Sunday, September 23, 2007

Odds 'n Ends

Since dropping frames off for paint, I've been moving a little bit slowly in the shop and getting in a few more miles on the road. The next two weeks may be more of the same as we are going out of town next week for a long weekend to attend a wedding. Still, there are a few things to share which you may find of interest. Hence, Odds 'n Ends.

First my Stein Stronglight crank-puller arrived along with a VAR that works on modern cranks and older TAs (another unique crank thread). So the Path Racer is fully torn down and I'm working on final surface prep, but probably won't get this to the painter for 2-3 weeks.

Using the Stein/Stronglight puller, the fit is very tight. So much so, that I stopped installing it, and tried the VAR/TA. The TA is too small. It threads in nicely, but has a very loose fit, which worries me about damaging the threads. So, I reverted to the Stein/Stronglight and used a wrench to turn it in. The crank pulled out easily and it wasn't too difficult to remove the puller. But a small sliver of aluminum fell out while removing the puller, which has me a little concerned. I think I'll contact Stein before using this on my Stronglight 49 crankarms.

Having pulled the Stronglight 93 arms, I tried doing a little polishing on the right arm. Most of the face cleaned up nicely, but these was a spot that wouldn't come out (I'll have to post some pictures). My guess is that something got on the arm and caused some corrosion, leaving a small area with a pitted surface. I tried sanding the area, and then filing it lightly. But neither will get to the bottom of this pitting without changing the contour of the outer face of the crank. I guess I'll have to do some research on methods to repair this surface.

A new set of Velo-Orange fenders arrived this week (for the Path Racer). They appear very well formed, and of reasonable weight. The stays are good, as is most of the hardware. On the Velo-Orange site, it's noted that the fork attachment isn't as nice as the one that comes from Honjo. But, I find that, half the time, I need to fabricate a custom attachment anyhow, so that doesn't concern me very much.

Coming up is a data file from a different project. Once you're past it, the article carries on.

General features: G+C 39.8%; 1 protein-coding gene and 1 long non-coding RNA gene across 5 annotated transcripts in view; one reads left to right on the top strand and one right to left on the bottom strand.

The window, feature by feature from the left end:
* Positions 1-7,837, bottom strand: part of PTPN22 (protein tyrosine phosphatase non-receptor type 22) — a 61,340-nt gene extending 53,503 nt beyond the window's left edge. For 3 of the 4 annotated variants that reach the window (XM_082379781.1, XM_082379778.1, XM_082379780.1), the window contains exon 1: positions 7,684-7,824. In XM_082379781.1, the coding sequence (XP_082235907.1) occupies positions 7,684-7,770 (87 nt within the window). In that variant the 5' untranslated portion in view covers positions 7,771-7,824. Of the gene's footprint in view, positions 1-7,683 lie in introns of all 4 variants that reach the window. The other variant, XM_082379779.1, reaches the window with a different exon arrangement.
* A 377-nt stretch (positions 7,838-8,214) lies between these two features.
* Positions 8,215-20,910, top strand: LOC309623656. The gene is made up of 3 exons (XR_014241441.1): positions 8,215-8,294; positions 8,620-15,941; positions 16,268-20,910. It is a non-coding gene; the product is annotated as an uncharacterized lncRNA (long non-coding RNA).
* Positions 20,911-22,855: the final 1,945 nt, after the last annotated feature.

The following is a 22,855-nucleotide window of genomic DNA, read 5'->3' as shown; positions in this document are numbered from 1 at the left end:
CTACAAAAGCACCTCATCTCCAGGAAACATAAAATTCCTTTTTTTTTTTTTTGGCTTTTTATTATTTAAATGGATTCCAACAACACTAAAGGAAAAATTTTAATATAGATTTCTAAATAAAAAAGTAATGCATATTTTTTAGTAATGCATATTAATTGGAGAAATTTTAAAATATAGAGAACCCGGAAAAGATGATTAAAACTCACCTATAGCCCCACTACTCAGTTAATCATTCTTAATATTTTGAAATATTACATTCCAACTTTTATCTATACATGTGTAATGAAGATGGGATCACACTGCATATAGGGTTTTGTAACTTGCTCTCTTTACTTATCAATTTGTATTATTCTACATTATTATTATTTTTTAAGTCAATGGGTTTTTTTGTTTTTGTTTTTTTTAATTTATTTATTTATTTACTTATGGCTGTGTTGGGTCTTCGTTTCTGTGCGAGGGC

These fenders cost about 1/2 of the comparable Honjos, but they come unfinished. The raw aluminum sheet is formed, packaged, and shipped. I did some test polishing on one of these fenders to see how hard this would be. I put a buffer in the drill press, running at its highest speed (3150 RPM). First I tried Simichrome polish. I does a nice job, to a point. The fender become shiny. But, there are some typical imperfections in the aluminum that it doesn't easily address.

Next up was some buffing compound (designed for steel). I have several, including one that is courser for cutting and one that is finer for polishing. Even the finer compound did a better job than the Simichrome at removing the surface imperfections. And, I couldn't see improvements in the finish after applying Simichrome on top of the area that had been worked with the buffing compound. My guess, is that it'll take me about an hour per fender to polish them to a satisfactory state.

I was concerned about the durability of the polished surface - would it oxidize, discolor, whatever? After doing a bit of research, it appears that a thin oxide layer quickly forms. This layer protects the underlying aluminum and generally looks fine. So I'm going to try going without any overcoat (Shellac, clear-coat, whatever).

Well, that's it for now. See ya next time.




2 comments:

Shirley said...

Howdy,

Would you be willing to e-mail me when you hear back from Jim about the Stronglight puller?

Thanks either way!

Ross

Rick Guggemos said...

Jim sez there are production variations in the tight/snugness of threads on the cranks (seems believable). He recommends trying a little grease. If that doesn't work, he's willing to look for a puller with a looser fit and swap for mine.